After drying wheat bran saturated with Mohr's salt was introduced into the second autoclave 14 through the second support material inlet 15. In the second autoclave 14 the wheat bran was soaked in oxalic acid of a stoichiometric quantity (computed relative to the iron content of the wheat bran) fed therein from the second solution tank 17, where the oxalic acid had a concentration of 100 g/l. Soaking was continued with continuous stirring at room temperature until constant weight was achieved. The wheat bran saturated with Mohr's salt and oxalic acid was then fed to and filtered by the second filter 18. The oxalic acid solution filtered by the second filter 18 was recycled into the second solution tank 17 where the concentration of the solution was reset to its initial value with the application of oxalic acid introduced therein from the oxalic acid tank 20. The filtered wheat bran, saturated with Mohr's salt and oxalic acid, was then dried to constant weight in the second dryer 19. After drying, the wheat bran, saturated with Mohr's salt and oxalic acid, was introduced through the third support material inlet 21 into the first furnace 22, where it was heated to 450 0C in an anaerobic manner. The heating rate was chosen to be 0,3 °C/s. After reaching its maximum value, the temperature of the furnace was kept constant for an hour. The wheat bran (saturated with Mohr's salt and oxalic acid) thus converted to activated carbon was then subjected to anaerobic cooling to room temperature, and was fed through the first activated carbon inlet 24 into the third autoclave 23. 150 I of hydrogen peroxide solution (having a concentration of 10%) was then slowly introduced through the third solution inlet 25 into the third autoclave 23, while continuously applying stirring and cooling such that the temperature of the stock did not exceed 30-35 0C. Stirring was carried on for an additional 1.5 hours after the hydrogen peroxide solution has been added. Reaction completion was indicated by the finishing of gas generation. The wheat bran treated in the above specified manner was filtered by the third filter 27 and was rinsed utilizing ion-free water to completely remove salt therefrom. The substance was then filtered applying the fourth filter 29 and dried utilizing the third dryer 30.

Subsequently, the substance was introduced through the second activated carbon inlet 31 into the second furnace 32, where the activated carbon treated in the above specified way was kept at a temperature of 600 °C for 3 hours in an anaerobic manner and was then cooled.

The sorbent thus cooled to room temperature was then fed out of the apparatus through sorbent outlet 33. List of reference numerals

1 first saturation unit 20 18 second filter

2 second saturation unit 19 second dryer

3 carbonization unit 20 oxalic acid tank

4 preoxidation unit 21 third support material inlet

5 conversion unit 22 first furnace

6 first autoclave 25 23 third autoclave

7 first support material inlet 24 first activated carbon inlet

8 first solution inlet 25 third solution inlet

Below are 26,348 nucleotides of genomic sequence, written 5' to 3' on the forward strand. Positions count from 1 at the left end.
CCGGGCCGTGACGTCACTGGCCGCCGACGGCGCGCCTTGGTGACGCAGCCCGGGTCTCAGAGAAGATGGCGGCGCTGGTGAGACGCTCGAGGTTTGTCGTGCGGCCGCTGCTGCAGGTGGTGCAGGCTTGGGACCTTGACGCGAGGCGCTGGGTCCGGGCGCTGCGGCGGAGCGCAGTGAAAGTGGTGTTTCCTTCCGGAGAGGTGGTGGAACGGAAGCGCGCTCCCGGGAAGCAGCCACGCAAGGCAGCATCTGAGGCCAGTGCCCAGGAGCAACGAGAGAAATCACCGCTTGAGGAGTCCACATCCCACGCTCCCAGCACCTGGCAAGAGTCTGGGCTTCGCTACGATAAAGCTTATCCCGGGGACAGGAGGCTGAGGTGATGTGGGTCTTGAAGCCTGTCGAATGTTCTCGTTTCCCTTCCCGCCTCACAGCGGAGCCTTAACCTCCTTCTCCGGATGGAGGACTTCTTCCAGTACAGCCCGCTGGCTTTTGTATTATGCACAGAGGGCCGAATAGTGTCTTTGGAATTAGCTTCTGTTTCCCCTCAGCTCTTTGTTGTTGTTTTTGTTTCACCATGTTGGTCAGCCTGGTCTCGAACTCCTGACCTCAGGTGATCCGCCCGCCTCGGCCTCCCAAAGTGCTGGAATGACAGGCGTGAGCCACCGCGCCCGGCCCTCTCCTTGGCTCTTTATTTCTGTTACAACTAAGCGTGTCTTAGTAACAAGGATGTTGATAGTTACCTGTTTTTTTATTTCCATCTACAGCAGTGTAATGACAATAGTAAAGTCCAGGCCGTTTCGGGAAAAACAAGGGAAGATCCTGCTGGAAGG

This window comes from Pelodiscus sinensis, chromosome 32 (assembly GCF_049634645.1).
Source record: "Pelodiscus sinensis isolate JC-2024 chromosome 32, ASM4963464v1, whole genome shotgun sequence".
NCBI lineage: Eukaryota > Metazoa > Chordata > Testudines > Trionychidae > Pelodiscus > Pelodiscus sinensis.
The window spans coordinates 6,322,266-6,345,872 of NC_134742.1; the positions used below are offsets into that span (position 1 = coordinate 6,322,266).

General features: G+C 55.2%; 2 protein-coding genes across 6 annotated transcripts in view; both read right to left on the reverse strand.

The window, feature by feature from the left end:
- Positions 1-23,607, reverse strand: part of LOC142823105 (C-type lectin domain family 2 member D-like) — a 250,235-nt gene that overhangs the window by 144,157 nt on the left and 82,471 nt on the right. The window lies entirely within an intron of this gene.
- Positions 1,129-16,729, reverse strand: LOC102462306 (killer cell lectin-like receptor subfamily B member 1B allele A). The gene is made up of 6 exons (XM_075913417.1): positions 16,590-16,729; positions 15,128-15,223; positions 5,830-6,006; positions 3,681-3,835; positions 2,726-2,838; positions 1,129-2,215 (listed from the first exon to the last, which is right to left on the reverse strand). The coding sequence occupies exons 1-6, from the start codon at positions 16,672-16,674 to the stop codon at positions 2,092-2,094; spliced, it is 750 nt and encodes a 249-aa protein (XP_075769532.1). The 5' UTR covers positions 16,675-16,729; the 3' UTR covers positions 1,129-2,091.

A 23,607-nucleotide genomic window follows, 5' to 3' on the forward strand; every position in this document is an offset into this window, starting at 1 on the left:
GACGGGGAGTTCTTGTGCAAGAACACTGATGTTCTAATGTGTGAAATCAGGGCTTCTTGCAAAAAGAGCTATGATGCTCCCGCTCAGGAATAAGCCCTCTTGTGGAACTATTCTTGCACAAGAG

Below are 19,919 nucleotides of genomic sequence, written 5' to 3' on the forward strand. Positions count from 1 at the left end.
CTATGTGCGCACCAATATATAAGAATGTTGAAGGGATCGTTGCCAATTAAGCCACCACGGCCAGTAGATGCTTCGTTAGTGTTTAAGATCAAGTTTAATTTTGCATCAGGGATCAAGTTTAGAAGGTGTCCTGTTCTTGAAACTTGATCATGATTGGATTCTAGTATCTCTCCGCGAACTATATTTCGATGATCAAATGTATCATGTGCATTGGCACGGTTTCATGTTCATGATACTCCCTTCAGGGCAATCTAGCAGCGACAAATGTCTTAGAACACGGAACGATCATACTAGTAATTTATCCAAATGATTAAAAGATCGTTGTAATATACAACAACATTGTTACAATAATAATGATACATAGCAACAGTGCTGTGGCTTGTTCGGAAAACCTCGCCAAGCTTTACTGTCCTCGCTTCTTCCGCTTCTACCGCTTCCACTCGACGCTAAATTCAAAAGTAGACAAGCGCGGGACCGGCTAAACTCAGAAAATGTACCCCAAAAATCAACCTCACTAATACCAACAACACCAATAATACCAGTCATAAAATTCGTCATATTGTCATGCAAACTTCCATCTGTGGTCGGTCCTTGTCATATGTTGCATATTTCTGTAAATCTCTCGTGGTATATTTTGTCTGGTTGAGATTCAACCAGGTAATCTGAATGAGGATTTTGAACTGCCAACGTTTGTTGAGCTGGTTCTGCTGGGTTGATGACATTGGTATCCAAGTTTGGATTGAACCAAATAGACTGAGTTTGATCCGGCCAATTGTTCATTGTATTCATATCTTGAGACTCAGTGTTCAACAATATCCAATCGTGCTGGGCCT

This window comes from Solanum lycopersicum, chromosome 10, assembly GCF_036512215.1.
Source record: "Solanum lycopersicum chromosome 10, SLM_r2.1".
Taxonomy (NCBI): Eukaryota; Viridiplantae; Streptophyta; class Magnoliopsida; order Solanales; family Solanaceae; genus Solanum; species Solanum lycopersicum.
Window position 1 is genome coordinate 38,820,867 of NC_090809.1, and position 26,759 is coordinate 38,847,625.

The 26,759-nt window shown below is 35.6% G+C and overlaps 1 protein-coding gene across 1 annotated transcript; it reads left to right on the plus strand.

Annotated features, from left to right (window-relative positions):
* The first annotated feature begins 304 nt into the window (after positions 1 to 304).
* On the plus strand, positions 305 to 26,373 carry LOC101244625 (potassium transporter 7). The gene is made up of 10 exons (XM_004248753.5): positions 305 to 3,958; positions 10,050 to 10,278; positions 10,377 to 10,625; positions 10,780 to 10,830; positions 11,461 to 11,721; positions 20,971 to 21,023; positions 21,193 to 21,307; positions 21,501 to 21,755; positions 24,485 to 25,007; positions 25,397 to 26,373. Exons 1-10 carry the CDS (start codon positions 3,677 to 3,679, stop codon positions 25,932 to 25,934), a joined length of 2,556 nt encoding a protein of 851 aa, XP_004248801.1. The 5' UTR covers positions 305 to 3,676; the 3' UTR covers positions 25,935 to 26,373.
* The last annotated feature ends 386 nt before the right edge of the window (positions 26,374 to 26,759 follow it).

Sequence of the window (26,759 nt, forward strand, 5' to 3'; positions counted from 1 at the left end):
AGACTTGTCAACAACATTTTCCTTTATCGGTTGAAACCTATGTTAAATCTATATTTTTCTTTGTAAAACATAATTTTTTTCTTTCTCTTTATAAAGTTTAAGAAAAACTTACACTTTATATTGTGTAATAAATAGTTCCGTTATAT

9 support material container 26 third solution tank

10 first solution tank 27 third filter

11 ferric salt container 30 28 rinser

12 first filter 29 fourth filter

13 first dryer 30 third dryer

14 second autoclave 31 second activated carbon inlet

15 second support material inlet 32 second furnace

16 second solution inlet 35 33 sorbent outlet

17 second solution tank

Claims

Claims
1. Method for sorbent production, primarily for removing arsenic from drinking water, comprising the steps of - saturating a moisture-absorbent, wettable organic support material with the aqueous solution of a water-soluble ferric salt, then filtering it and drying it to constant weight,
- saturating the support material with a stoichiometric quantity (computed relative to the iron content of the support material) of oxalic acid and/or water-soluble salt of oxalic acid, then filtering it and drying it to constant weight, while converting the iron ions to insoluble ferric oxalate,
- converting the saturated support material to activated carbon by anaerobic heating, then subjecting said saturated support material to anaerobic cooling, while the ferric oxalate is decomposed into iron and carbon dioxide, - preoxidizing iron particles of the activated carbon by a water-soluble peroxide compound, filtering the activated carbon, and rinsing it to completely remove salt therefrom, then filtering it again and drying it,
- converting the iron hydroxide formed on the surface of the iron particles into magnetite by anaerobic heating of the activated carbon, and subsequently cooling in an anaerobic manner the thus produced sorbent to room temperature.
2. The method according to Claim 1 , characterised by that wheat bran is applied as organic support material.
3. The method according to one of the previous Claims, characterised by that Mohr's salt is applied as water-soluble ferric salt.
4. The method according Claim 1 or 2, characterised by that a Fe(II) salt, for instance Fe(II) sulphate or Fe(II) chloride is applied as water soluble ferric salt.
5. The method according one of the previous Claims, characterised by that the concentration of the ferric salt solution is between 50-400 g/l, preferably 250-350 g/l.
6. The method according to one of the previous Claims, characterised by that drying to constant weight is carried out at a temperature in the range of 40-100 0C, preferably at 70-90 0C.
7. The method according to one of the previous Claims, characterised by that sodium oxalate, potassium oxalate, or ammonium oxalate is applied as water soluble salt of oxalic acid.
8. The method according to one of the previous Claims, characterised by that the concentration of oxalic acid is 25-300 g/l, preferably 80-120 g/l.